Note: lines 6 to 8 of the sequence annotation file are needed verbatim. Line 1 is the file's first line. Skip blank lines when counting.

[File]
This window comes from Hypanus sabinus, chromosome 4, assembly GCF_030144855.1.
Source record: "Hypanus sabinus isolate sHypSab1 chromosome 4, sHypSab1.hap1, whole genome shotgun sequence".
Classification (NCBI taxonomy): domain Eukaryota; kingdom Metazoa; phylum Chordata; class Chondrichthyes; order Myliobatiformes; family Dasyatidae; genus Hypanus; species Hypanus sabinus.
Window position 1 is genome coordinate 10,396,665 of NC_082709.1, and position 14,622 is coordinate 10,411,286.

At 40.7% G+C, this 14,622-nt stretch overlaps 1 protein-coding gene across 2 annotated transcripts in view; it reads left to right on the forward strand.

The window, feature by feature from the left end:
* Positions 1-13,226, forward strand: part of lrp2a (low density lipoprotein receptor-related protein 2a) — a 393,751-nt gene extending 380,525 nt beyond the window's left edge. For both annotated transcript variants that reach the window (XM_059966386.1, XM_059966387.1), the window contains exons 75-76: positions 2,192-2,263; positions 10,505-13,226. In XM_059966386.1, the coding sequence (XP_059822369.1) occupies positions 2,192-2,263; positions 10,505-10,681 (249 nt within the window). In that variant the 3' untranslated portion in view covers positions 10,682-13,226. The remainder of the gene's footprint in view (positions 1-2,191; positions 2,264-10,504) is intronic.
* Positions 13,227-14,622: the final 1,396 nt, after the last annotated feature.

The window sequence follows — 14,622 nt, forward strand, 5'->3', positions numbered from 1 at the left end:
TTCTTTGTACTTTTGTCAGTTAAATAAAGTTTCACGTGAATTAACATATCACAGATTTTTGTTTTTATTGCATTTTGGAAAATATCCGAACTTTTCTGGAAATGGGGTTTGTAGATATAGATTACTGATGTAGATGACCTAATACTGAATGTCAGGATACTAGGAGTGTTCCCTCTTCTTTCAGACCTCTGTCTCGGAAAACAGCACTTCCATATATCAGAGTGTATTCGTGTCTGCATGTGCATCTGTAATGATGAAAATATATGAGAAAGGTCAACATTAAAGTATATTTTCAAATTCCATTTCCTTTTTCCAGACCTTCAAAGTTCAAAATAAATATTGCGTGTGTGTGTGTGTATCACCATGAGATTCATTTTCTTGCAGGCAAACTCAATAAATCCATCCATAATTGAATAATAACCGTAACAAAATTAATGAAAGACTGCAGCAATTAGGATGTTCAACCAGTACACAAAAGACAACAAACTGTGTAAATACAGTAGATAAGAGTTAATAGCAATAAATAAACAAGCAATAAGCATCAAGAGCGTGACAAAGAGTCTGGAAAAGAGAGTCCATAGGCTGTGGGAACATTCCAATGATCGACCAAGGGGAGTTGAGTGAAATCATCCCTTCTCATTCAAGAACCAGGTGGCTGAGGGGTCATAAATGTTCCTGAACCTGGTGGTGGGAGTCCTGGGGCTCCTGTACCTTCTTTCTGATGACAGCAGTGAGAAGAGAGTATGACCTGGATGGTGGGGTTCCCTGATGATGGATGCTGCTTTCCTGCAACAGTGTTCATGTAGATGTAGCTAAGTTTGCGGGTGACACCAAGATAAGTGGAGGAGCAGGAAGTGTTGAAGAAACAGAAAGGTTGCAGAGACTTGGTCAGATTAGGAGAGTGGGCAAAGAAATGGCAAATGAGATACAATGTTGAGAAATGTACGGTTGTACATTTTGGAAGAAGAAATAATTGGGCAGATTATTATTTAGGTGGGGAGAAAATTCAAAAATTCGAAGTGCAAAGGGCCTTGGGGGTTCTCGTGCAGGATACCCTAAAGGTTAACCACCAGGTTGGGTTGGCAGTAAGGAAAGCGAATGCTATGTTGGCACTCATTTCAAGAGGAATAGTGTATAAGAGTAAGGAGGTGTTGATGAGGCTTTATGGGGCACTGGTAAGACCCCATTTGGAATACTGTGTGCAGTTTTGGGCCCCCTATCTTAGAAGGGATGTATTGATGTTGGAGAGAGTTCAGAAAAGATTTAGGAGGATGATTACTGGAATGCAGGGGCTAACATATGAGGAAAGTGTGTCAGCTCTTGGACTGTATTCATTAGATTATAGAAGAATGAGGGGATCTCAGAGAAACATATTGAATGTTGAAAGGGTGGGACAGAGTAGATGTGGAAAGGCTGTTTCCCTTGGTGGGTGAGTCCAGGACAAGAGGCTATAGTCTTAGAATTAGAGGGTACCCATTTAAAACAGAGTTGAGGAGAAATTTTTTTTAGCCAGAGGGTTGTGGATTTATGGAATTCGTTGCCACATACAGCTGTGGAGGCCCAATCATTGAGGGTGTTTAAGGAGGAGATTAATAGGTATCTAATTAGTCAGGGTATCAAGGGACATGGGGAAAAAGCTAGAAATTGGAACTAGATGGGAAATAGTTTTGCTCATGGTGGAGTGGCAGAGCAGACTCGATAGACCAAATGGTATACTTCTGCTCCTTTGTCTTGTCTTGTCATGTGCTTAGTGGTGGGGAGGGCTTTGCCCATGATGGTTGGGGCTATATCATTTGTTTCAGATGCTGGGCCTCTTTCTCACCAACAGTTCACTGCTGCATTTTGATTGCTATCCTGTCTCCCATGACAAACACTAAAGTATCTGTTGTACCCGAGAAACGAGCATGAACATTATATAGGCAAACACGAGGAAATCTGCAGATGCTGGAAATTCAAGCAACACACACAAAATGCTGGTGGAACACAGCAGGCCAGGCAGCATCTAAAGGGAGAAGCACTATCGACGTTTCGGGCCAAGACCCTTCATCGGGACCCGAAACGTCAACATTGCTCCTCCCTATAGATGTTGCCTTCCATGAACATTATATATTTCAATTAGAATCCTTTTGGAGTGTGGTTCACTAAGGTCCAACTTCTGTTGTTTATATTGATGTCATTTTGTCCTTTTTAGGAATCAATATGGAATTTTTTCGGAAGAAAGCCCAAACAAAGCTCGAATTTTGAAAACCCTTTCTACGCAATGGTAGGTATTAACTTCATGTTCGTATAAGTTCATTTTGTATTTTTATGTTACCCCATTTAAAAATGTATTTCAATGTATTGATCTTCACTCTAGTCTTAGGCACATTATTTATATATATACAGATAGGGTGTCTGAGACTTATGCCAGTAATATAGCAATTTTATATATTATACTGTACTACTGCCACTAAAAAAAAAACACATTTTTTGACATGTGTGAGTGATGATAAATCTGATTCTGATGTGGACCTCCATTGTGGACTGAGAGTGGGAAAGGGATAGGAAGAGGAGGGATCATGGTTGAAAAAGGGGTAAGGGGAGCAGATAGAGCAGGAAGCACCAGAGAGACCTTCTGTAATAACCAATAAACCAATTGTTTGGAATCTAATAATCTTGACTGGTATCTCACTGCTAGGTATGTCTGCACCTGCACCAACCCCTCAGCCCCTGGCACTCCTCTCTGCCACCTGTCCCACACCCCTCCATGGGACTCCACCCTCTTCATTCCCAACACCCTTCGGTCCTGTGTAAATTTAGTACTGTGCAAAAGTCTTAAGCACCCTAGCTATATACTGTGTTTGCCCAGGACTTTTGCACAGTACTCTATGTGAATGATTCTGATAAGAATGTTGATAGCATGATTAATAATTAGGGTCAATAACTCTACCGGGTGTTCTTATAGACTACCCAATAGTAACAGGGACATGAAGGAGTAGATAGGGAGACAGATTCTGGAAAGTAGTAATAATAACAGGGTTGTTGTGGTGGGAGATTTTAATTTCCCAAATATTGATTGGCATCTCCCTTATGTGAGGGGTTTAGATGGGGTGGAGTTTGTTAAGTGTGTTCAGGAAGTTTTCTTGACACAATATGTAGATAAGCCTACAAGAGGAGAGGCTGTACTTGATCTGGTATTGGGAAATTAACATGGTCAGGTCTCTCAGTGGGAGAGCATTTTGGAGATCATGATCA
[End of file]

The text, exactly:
The window, feature by feature from the left end:
* Positions 1-13,226, forward strand: part of lrp2a (low density lipoprotein receptor-related protein 2a) — a 393,751-nt gene extending 380,525 nt beyond the window's left edge. For both annotated transcript variants that reach the window (XM_059966386.1, XM_059966387.1), the window contains exons 75-76: positions 2,192-2,263; positions 10,505-13,226. In XM_059966386.1, the coding sequence (XP_059822369.1) occupies positions 2,192-2,263; positions 10,505-10,681 (249 nt within the window). In that variant the 3' untranslated portion in view covers positions 10,682-13,226. The remainder of the gene's footprint in view (positions 1-2,191; positions 2,264-10,504) is intronic.
* Positions 13,227-14,622: the final 1,396 nt, after the last annotated feature.